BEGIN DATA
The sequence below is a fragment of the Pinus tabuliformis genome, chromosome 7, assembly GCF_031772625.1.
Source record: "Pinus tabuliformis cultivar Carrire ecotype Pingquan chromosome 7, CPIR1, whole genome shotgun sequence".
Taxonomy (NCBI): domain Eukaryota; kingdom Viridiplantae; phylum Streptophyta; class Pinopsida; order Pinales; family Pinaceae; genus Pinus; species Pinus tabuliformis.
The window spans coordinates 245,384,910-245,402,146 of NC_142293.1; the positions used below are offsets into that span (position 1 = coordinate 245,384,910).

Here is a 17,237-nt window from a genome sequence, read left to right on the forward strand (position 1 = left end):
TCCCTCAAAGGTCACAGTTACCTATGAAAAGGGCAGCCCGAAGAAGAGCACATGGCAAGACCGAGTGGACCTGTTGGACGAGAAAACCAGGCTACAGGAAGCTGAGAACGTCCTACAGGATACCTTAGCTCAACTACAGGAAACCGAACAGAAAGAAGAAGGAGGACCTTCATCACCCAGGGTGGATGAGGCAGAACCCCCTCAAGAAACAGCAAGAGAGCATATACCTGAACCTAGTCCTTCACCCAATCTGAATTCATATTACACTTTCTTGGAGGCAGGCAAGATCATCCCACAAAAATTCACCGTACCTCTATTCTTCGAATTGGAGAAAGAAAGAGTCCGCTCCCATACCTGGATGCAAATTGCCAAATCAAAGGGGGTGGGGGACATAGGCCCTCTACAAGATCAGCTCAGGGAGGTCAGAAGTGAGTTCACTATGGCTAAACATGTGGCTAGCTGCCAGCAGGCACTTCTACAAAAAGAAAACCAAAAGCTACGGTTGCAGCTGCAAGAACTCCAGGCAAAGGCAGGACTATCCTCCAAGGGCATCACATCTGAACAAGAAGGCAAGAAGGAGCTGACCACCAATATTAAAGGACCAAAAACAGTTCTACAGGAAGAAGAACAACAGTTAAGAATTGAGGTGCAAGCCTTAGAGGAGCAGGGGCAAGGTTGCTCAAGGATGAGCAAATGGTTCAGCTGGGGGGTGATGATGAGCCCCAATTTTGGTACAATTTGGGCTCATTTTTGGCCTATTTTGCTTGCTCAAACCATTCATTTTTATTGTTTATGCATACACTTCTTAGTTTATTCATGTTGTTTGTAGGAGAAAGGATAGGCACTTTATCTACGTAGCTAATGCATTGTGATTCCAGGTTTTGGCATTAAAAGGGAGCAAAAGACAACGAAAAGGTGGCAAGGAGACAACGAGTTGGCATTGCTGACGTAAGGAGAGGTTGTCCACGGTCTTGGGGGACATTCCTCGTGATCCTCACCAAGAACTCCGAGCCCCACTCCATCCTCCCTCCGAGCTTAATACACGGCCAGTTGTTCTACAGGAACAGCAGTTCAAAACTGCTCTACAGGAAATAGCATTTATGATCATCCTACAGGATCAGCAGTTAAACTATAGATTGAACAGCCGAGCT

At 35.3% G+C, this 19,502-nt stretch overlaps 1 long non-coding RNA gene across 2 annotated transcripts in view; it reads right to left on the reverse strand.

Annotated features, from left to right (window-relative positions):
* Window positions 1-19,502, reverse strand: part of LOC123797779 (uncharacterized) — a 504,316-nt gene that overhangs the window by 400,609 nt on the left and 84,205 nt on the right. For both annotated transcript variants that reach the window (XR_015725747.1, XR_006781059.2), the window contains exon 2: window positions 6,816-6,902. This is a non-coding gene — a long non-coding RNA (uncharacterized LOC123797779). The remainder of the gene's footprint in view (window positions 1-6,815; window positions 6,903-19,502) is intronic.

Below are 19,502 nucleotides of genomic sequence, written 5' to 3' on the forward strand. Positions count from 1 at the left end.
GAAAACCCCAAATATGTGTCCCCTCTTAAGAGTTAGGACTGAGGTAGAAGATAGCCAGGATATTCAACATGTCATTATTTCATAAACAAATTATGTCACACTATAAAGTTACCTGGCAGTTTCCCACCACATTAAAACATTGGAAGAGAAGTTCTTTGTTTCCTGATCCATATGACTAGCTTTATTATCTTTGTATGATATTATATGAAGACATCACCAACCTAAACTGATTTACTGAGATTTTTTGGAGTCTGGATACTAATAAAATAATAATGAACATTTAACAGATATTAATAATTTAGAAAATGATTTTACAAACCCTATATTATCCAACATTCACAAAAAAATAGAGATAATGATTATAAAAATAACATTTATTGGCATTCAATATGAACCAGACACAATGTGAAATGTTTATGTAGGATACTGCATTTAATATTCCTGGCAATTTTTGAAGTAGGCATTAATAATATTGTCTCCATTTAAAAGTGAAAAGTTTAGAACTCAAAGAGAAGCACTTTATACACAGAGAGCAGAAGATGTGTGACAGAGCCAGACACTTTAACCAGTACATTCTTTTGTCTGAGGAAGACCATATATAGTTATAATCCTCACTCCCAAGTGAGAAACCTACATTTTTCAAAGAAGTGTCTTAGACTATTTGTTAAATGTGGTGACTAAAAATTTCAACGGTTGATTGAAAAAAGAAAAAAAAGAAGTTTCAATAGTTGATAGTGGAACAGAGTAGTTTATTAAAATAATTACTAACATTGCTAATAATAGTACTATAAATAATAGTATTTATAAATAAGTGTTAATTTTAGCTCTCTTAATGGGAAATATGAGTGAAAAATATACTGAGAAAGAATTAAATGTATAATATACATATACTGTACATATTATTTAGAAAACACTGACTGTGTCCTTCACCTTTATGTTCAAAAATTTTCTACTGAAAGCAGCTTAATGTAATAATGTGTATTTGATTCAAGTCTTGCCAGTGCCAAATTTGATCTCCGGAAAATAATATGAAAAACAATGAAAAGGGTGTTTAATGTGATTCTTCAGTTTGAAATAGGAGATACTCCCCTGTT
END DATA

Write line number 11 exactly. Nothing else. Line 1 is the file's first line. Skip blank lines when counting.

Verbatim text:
GAAAACCCCAAATATGTGTCCCCTCTTAAGAGTTAGGACTGAGGTAGAAGATAGCCAGGATATTCAACATGTCATTATTTCATAAACAAATTATGTCACACTATAAAGTTACCTGGCAGTTTCCCACCACATTAAAACATTGGAAGAGAAGTTCTTTGTTTCCTGATCCATATGACTAGCTTTATTATCTTTGTATGATATTATATGAAGACATCACCAACCTAAACTGATTTACTGAGATTTTTTGGAGTCTGGATACTAATAAAATAATAATGAACATTTAACAGATATTAATAATTTAGAAAATGATTTTACAAACCCTATATTATCCAACATTCACAAAAAAATAGAGATAATGATTATAAAAATAACATTTATTGGCATTCAATATGAACCAGACACAATGTGAAATGTTTATGTAGGATACTGCATTTAATATTCCTGGCAATTTTTGAAGTAGGCATTAATAATATTGTCTCCATTTAAAAGTGAAAAGTTTAGAACTCAAAGAGAAGCACTTTATACACAGAGAGCAGAAGATGTGTGACAGAGCCAGACACTTTAACCAGTACATTCTTTTGTCTGAGGAAGACCATATATAGTTATAATCCTCACTCCCAAGTGAGAAACCTACATTTTTCAAAGAAGTGTCTTAGACTATTTGTTAAATGTGGTGACTAAAAATTTCAACGGTTGATTGAAAAAAGAAAAAAAAGAAGTTTCAATAGTTGATAGTGGAACAGAGTAGTTTATTAAAATAATTACTAACATTGCTAATAATAGTACTATAAATAATAGTATTTATAAATAAGTGTTAATTTTAGCTCTCTTAATGGGAAATATGAGTGAAAAATATACTGAGAAAGAATTAAATGTATAATATACATATACTGTACATATTATTTAGAAAACACTGACTGTGTCCTTCACCTTTATGTTCAAAAATTTTCTACTGAAAGCAGCTTAATGTAATAATGTGTATTTGATTCAAGTCTTGCCAGTGCCAAATTTGATCTCCGGAAAATAATATGAAAAACAATGAAAAGGGTGTTTAATGTGATTCTTCAGTTTGAAATAGGAGATACTCCCCTGTT